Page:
North Korea: Bearable Darkness

Bearable darkness of living is a series which tries to depict psychic of a state that proclaims utopia to deliver poverty and repression. The pictures came out of my two trips to North Korea in 2008 and 2009 with an attempt to find the reality of life of ordinary people while being closely supervised in a state-organised visit.
Twenty four days in a country was long enough to convince me that the ordinary people retain their dignity and humanity. While the official face of North Korea is prosperous and content the ordinary people do their best to wrestle what joy they can from a life of restrictions, fears, power cuts and privation. What they truly think of a system is hard to say. Those I met showed none of the hostility to the outside world exhibited by their rulers, but an intense and polite curiosity. From what I saw they are regular people, trying to get by in the face of great hardship.
The series was shot at a time when Kim Jong-il, a son of the country’s founder and worshiped demi-god, Kim Il-sung, was poised to hand power to his own son, Kim Jong-un. Many of the problems still remain topical today and tensions with the outside world are still high. Pyongyang invests in developing nuclear potential while UN World Food Programme states it provides food to more than two million people. Welfare of ordinary people is raising slow despite recently introduced by Kim Jong-un liberalising reforms. North Korea still remains very isolated: internet connections are banned as well as foreign travels to all but the elite. The one party regime controls most aspects of life and is committed to a military-first policy. Discontent towards the leadership or trying to escape abroad are crimes, North Korean officials publicly acknowledged ‘reform through labour’ camps.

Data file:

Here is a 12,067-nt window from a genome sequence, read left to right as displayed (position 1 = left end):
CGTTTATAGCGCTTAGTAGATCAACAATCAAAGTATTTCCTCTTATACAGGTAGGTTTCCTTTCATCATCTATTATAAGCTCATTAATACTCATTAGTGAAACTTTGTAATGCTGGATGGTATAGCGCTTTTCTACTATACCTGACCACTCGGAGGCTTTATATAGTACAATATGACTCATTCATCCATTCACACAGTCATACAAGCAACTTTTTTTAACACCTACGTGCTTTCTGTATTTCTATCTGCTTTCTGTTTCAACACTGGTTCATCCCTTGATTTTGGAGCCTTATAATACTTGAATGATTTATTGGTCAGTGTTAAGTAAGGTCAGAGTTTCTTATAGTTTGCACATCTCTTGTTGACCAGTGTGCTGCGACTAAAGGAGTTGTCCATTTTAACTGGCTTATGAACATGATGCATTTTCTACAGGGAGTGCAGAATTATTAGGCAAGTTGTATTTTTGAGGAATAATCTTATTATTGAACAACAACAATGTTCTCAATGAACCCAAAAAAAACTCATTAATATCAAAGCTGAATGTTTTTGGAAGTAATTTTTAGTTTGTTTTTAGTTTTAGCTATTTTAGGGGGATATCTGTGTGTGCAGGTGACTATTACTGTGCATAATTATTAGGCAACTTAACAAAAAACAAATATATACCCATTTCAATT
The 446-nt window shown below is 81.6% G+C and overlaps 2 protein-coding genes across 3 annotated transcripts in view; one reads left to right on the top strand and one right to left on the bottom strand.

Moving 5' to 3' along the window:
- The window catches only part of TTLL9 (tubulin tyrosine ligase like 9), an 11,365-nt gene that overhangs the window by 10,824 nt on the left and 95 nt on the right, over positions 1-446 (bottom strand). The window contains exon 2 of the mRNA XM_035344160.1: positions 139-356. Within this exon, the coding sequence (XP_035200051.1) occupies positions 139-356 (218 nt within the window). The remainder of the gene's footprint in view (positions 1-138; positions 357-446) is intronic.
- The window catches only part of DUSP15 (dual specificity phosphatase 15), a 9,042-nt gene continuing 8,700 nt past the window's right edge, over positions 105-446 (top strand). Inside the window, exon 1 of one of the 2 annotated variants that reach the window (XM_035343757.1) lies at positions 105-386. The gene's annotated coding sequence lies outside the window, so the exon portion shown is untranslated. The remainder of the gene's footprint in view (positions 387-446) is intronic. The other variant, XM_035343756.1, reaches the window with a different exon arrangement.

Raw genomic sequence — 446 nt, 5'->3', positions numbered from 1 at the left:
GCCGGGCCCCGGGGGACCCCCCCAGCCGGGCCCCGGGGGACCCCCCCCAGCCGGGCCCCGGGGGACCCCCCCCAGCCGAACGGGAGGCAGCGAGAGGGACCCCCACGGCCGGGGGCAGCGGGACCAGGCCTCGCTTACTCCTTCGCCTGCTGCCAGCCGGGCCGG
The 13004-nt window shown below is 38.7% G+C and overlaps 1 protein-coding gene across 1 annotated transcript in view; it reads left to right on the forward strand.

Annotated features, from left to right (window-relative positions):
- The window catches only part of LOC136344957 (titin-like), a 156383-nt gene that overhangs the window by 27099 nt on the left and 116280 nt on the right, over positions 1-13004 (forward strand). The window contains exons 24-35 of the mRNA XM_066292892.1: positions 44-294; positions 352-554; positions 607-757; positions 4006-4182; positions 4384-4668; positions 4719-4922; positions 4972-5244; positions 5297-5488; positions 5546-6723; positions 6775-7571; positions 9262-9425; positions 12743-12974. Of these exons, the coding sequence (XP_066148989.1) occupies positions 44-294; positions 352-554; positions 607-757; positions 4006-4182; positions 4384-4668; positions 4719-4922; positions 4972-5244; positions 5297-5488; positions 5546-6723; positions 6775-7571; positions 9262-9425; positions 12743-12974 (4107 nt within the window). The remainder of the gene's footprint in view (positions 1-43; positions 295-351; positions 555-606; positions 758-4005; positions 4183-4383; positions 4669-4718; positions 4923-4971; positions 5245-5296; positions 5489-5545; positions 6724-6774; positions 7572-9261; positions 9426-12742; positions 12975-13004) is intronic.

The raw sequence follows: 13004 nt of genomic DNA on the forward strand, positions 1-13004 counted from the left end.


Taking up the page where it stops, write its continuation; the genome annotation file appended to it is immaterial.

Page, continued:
The hard reality of the ordinary people is juxtaposed with the triumphalism of the state. The lifestyle of the elite living in fine apartments, driving imported cars and buying designer clothes is impossible to reach for ordinary workers in a country run by people who are supposed to enforce equality for all.
The pictures may certainly not show the private thoughts of the people. They show people who are neither robots nor fanatical communist. This dream of a nation together with nightmares of its citizens can be compatible for how long.


About the photographer
Irina Kalashnikova is a Russian photographer based in Europe. She graduated with an MA in Photojournalism and Documentary Photographry from the London College of Communication in 2007. She releases her work through Getty Reportage and is the principle European photographer for Kommersant, Russia’s most respected and authoritative daily newspaper. Her work has appeared in publications including The Guardian, Times magazine, Newsweek and Days Japan.
This picture taken on August 2, 2008 shows third rank apartments located in a central district of Pyongyang. Party officials are allocated apartments according to seniority.



North Korean farmer Choe Myong-chan poses on August 4, 2008 at his home at the Haksan Cooperative Farm, 60 km away from Pyongyang. On his left is a kimjongilia in a glass, a specially bred begonia named after Kim Jong-Il.



A supervisor looks on a child at the Kim Jong Suk nursery. The centre was named after Kim Il-sung’s first wife who died during childbirth in 1949. The pictures of Kim Il-sung and his son Kim Jong-il are displayed on the wall. August 4, 2008.



Party officials enter the tribunes of the May Day Stadium in Pyongyang, a capital of North Korea, to watch Arirang festival on August 4, 2008.



North Koreans take public transport in a capital Pyongyang on August 4, 2009.

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